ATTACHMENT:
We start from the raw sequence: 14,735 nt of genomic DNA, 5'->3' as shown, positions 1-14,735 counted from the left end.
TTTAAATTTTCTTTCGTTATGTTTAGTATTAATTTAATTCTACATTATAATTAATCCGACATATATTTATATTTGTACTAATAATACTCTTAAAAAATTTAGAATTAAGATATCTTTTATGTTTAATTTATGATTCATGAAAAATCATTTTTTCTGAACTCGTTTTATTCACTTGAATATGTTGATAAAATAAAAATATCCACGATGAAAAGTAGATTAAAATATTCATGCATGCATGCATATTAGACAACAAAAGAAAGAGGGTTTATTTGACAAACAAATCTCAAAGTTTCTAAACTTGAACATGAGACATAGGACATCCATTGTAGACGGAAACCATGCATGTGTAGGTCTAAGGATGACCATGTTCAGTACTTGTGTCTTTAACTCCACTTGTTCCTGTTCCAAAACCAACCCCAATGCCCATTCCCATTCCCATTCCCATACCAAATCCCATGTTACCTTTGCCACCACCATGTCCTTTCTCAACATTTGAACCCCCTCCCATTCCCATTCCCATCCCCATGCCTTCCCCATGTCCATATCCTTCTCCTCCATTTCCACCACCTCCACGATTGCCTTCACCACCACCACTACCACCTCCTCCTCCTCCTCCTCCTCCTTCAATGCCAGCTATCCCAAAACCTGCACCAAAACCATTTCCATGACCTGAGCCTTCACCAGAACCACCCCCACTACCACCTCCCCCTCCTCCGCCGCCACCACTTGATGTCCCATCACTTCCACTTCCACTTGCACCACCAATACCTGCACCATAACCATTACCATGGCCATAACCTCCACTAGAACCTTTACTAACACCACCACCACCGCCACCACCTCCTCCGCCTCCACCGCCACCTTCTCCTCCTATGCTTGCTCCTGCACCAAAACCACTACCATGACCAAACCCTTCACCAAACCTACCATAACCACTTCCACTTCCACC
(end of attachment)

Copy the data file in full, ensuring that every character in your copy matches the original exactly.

We start from the raw sequence: 14,735 nt of genomic DNA, 5'->3' as shown, positions 1-14,735 counted from the left end.
TTTAAATTTTCTTTCGTTATGTTTAGTATTAATTTAATTCTACATTATAATTAATCCGACATATATTTATATTTGTACTAATAATACTCTTAAAAAATTTAGAATTAAGATATCTTTTATGTTTAATTTATGATTCATGAAAAATCATTTTTTCTGAACTCGTTTTATTCACTTGAATATGTTGATAAAATAAAAATATCCACGATGAAAAGTAGATTAAAATATTCATGCATGCATGCATATTAGACAACAAAAGAAAGAGGGTTTATTTGACAAACAAATCTCAAAGTTTCTAAACTTGAACATGAGACATAGGACATCCATTGTAGACGGAAACCATGCATGTGTAGGTCTAAGGATGACCATGTTCAGTACTTGTGTCTTTAACTCCACTTGTTCCTGTTCCAAAACCAACCCCAATGCCCATTCCCATTCCCATTCCCATACCAAATCCCATGTTACCTTTGCCACCACCATGTCCTTTCTCAACATTTGAACCCCCTCCCATTCCCATTCCCATCCCCATGCCTTCCCCATGTCCATATCCTTCTCCTCCATTTCCACCACCTCCACGATTGCCTTCACCACCACCACTACCACCTCCTCCTCCTCCTCCTCCTCCTTCAATGCCAGCTATCCCAAAACCTGCACCAAAACCATTTCCATGACCTGAGCCTTCACCAGAACCACCCCCACTACCACCTCCCCCTCCTCCGCCGCCACCACTTGATGTCCCATCACTTCCACTTCCACTTGCACCACCAATACCTGCACCATAACCATTACCATGGCCATAACCTCCACTAGAACCTTTACTAACACCACCACCACCGCCACCACCTCCTCCGCCTCCACCGCCACCTTCTCCTCCTATGCTTGCTCCTGCACCAAAACCACTACCATGACCAAACCCTTCACCAAACCTACCATAACCACTTCCACTTCCACC